A new robot can tell when it's being ignored, and it politely and subtly gets a person's attention. Researchers say the new computer vision system could help robots and humans interact more effectively, by allowing robots to use the same social cues as people.
He's making a car so smart it drives itself. Someday we may all travel that way.
By Rena Marie PacellaPosted 10.08.2005 at 2:00 am 0 Comments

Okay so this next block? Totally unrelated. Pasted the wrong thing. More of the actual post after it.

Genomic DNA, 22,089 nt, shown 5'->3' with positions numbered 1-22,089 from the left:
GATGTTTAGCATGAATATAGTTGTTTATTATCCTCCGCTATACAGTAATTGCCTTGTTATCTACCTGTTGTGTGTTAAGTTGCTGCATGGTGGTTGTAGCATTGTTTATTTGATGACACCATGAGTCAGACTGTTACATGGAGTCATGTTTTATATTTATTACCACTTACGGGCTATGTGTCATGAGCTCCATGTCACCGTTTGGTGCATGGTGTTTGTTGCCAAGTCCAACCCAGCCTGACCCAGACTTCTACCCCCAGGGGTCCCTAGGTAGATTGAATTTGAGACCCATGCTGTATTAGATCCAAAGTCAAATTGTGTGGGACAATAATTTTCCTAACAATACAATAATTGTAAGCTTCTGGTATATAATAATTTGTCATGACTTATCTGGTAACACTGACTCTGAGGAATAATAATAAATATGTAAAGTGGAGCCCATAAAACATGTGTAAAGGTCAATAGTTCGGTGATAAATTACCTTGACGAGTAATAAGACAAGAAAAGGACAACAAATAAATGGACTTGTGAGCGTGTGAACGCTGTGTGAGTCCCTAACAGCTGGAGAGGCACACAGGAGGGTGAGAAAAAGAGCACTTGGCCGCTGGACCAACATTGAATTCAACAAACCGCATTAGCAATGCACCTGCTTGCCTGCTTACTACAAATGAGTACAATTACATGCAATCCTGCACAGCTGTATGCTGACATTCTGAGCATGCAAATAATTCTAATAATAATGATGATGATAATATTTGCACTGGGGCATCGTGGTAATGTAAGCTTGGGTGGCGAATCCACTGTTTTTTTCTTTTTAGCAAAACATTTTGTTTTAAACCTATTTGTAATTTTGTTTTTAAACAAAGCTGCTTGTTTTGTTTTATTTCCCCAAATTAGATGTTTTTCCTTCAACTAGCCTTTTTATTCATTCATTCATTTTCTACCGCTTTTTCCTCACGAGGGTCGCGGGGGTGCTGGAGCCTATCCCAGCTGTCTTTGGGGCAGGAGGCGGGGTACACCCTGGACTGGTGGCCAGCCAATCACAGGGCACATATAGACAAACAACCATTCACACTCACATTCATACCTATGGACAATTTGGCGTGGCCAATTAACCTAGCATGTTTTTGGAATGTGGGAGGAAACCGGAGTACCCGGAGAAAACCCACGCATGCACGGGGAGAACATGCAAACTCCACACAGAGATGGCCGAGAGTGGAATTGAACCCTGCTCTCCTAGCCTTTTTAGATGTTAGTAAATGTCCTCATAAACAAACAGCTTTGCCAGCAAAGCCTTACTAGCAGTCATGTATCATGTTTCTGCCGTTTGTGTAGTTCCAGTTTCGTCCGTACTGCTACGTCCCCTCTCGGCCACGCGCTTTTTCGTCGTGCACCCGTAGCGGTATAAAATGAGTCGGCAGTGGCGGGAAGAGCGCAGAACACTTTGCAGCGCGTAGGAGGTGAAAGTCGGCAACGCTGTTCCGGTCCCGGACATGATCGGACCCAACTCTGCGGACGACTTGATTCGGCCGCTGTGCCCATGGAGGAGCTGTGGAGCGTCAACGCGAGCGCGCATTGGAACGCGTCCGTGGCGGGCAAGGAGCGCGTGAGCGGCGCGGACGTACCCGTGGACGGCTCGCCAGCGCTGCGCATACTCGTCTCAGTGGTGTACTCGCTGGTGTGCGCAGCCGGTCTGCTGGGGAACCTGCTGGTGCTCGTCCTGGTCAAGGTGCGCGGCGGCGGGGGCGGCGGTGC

Sebastian Thrun isn't watching the road when his driverless Volkswagen SUV veers off-course and heads for a 50-foot precipice. He's in the backseat looking at a laptop that's tracking the car's brain, which consists of seven Pentium processors. When he feels the car swerve abruptly to the left, Thrun looks up, pushes aside a bundle of cables blocking his view, and realizes that his car is about to pull a Thelma and Louise.